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The countries maintaining research ties with Russia despite Ukraine

Many Western nations are severing scientific links — but it’s a different story in China, India and South Africa.

Smriti Mallapaty , T. V. Padma , Emiliano Rodríguez Mega , Richard Van Noorden & Ehsan Masood

A research reactor at Russia’s Konstantinov Institute of Nuclear Physics near St Petersburg.Credit: Peter Kovalev/ITAR-TASS/Alamy

Is Russia’s invasion of Ukraine redrawing the map of international scientific cooperation? Whereas Europe and the United States are swiftly moving to cut long-standing ties, the governments of China, India, South Africa are maintaining links.

They are members of the BRICS, a group of five countries — including Brazil and Russia — that work together to promote trade and economic development, and have an active programme of scientific cooperation. Last year, researchers from the 5 nations organized some 100 meetings under the BRICS umbrella in a spectrum of fields including astronomy, climate and energy, health and medicine.

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Global, regional, and national consumption of animal-source foods between 1990 and 2018: findings from the Global Dietary Database

Victoria Miller, PhD; Julia Reedy, MS; Frederick Cudhea, PhD; Jianyi Zhang, PhD; Peilin Shi, PhD; Josh Erndt-Marino, PhD; Jennifer Coates, PhD; Renata Micha, PhD; Prof Patrick Webb, PhD; Prof Dariush Mozaffarian, MD; on behalf of the Global Dietary Database

The Lancet | Open Access | Published: March, 2022 | DOI:https://doi.org/10.1016/S2542-5196(21)00352-1

Summary
Background
Diet is a major modifiable risk factor for human health and overall consumption patterns affect planetary health. We aimed to quantify global, regional, and national consumption levels of animal-source foods (ASF) to inform intervention, surveillance, and policy priorities.

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Your brain expands and shrinks over time — these charts show how

Based on more than 120,000 brain scans, the charts are still preliminary. But researchers hope they could one day be used as a routine clinical tool by physicians.

Max Kozlov

Nature | April 06, 2022

Researchers have created brain growth charts that cover the human lifespan by aggregating more than 120,000 scans.Credit: Zephyr/SPL

When neuroscientist Jakob Seidlitz took his 15-month-old son to the paediatrician for a check-up last week, he left feeling unsatisfied. There wasn’t anything wrong with his son — the youngster seemed to be developing at a typical pace, according to the height and weight charts the physician used. What Seidlitz felt was missing was an equivalent metric to gauge how his son’s brain was growing. “It is shocking how little biological information doctors have about this critical organ,” says Seidlitz, who is based at the University of Pennsylvania in Philadelphia.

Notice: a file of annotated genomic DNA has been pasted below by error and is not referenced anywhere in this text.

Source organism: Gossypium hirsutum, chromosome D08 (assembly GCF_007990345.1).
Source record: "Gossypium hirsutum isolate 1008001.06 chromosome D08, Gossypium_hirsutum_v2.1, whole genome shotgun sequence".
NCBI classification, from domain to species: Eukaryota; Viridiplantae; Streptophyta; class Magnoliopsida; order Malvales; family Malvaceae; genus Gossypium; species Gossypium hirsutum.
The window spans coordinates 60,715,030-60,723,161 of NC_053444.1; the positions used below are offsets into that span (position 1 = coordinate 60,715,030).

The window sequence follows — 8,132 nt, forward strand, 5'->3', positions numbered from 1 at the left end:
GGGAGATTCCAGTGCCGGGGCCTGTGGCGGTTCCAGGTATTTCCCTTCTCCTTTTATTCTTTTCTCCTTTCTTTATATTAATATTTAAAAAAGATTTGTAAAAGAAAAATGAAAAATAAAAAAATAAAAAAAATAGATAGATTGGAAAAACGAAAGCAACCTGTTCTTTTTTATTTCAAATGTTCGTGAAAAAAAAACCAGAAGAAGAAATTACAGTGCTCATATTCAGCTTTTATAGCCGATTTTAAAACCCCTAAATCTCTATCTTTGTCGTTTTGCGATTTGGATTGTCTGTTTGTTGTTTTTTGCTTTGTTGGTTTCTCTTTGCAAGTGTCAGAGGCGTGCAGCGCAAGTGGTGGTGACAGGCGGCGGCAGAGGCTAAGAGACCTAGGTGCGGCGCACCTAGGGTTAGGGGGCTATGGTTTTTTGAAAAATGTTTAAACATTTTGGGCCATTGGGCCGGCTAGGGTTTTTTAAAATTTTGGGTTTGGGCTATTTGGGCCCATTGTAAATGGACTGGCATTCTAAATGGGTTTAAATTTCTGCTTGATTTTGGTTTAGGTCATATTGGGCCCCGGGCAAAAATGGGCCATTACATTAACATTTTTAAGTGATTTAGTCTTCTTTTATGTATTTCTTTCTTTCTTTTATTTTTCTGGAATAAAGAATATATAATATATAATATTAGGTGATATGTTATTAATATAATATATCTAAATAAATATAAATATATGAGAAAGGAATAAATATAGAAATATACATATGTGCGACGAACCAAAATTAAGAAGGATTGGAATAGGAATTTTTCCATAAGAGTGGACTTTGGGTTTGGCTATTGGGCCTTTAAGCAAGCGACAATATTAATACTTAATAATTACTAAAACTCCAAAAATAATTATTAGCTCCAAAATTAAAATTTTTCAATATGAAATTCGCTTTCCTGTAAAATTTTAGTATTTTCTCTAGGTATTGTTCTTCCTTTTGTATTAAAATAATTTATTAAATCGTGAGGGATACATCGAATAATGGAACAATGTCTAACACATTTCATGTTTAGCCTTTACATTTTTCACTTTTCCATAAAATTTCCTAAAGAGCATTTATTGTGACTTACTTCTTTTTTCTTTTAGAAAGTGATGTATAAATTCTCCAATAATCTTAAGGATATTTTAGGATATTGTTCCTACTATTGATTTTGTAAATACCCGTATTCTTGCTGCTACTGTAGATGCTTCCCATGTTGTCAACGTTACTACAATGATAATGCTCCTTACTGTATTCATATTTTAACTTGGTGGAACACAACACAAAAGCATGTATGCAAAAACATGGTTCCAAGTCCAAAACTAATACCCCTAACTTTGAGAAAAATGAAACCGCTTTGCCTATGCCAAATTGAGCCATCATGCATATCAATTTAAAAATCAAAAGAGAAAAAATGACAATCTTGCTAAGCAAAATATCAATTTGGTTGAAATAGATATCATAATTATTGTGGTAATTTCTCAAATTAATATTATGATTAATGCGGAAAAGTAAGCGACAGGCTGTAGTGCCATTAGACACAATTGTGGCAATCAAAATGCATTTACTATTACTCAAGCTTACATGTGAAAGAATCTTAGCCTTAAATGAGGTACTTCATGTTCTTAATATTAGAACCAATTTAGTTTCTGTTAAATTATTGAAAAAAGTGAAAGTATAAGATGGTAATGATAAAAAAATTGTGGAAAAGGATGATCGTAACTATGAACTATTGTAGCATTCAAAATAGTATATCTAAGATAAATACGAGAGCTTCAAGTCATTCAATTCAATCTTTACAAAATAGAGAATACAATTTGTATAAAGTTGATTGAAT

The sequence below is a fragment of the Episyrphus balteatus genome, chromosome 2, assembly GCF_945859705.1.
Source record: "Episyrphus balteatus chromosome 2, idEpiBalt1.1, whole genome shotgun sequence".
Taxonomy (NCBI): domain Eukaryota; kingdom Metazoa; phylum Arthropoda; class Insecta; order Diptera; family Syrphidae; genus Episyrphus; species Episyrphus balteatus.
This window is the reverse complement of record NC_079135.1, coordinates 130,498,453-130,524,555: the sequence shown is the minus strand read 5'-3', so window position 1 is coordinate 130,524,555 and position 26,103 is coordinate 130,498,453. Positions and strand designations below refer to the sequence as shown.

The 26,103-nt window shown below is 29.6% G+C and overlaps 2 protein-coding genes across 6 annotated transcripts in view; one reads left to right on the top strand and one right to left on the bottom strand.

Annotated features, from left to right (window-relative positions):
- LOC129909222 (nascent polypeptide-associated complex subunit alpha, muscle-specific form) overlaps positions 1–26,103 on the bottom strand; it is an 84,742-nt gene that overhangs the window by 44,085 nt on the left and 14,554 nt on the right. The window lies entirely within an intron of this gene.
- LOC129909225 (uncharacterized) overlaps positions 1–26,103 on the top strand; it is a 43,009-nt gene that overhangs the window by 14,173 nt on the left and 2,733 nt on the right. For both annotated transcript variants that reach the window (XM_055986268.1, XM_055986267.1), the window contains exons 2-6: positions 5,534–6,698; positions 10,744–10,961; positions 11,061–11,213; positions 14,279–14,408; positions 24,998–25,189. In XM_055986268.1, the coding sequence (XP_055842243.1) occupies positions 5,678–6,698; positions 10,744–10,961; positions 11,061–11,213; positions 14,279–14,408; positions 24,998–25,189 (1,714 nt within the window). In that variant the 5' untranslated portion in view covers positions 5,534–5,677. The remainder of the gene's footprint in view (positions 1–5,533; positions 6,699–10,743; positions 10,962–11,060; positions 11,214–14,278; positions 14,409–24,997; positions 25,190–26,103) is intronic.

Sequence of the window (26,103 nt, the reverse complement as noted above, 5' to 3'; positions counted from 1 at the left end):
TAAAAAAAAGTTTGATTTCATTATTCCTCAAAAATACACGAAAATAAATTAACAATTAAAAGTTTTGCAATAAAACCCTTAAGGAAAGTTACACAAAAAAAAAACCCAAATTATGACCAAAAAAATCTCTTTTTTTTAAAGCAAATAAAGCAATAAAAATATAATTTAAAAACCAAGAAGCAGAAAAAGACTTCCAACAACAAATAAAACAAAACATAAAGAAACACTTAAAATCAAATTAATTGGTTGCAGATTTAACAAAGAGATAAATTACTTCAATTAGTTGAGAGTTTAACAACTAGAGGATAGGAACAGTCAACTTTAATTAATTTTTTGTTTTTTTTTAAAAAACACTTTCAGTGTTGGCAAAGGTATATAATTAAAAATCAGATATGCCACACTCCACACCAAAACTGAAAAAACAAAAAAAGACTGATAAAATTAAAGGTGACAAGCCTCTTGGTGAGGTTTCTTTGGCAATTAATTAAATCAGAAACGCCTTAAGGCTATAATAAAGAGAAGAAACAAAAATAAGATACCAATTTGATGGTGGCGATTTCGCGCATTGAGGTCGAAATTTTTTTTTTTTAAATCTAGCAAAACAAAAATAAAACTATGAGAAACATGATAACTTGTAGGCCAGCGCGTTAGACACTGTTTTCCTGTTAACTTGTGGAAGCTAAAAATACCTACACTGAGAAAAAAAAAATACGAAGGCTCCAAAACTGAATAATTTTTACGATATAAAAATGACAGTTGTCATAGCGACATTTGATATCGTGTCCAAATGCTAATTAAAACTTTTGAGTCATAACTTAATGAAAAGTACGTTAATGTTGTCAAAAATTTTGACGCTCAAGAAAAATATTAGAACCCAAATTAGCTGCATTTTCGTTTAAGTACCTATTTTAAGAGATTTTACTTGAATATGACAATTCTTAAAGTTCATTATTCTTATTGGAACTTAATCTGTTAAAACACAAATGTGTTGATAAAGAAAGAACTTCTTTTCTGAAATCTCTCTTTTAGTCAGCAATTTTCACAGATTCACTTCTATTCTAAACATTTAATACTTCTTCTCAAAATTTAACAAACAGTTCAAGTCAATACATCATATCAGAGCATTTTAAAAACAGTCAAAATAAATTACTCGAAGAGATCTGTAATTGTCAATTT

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Particle’s surprise mass threatens to upend the standard model

Data from an old experiment finds that the mass of the W boson is higher than theory predicts, hinting at future breakthroughs.

Davide Castelvecchi and Elizabeth Gibney

Nature | April 07, 2022

The Tevatron particle collider at Fermilab in Batavia, Illinois, was once the world’s most powerful accelerator.Credit: Granger/Alamy

From its resting place outside Chicago, Illinois, a long-defunct experiment is threatening to throw the field of elementary particles off balance. Physicists have toiled for ten years to squeeze a crucial new measurement out of the experiment’s old data, and the results are now in. The team has found that the W boson — a fundamental particle that carries the weak nuclear force — is significantly heavier than theory predicts.

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Stars may form 10 times faster than thought

Weak magnetic fields detected by China’s FAST telescope could upend theory of star formation

Ling Xin

SCIENCE | January 05, 2022

Herschel’s view of the Taurus Molecular Cloud
Dust in the Taurus Molecular Cloud, seen as pink hues in far-infrared light, traces dense regions of gas where stars form. A study of one of the cloud’s stellar embryos suggests the process is fast.ESA/HERSCHEL/NASA/JPL-CALTECH; R. HURT/JPL-CALTECH/CC-BY-SA

Astronomers have long thought it takes millions of years for the seeds of stars like the Sun to come together. Clouds of mostly hydrogen gas coalesce under gravity into prestellar cores dense enough to collapse and spark nuclear fusion, while magnetic forces hold matter in place and slow down the process. But observations using the world’s largest radio telescope are casting doubt on this long gestational period. Researchers have zoomed in on a prestellar core in a giant gas cloud—a nursery for hundreds of baby stars—and found the tiny embryo may be forming 10 times faster than thought, thanks to weak magnetic fields.

“If this is proven to be the case in other gas clouds, it will be revolutionary for the star formation community,” says Paola Caselli from the Max Planck Institute for Extraterrestrial Physics, who was not involved with the research.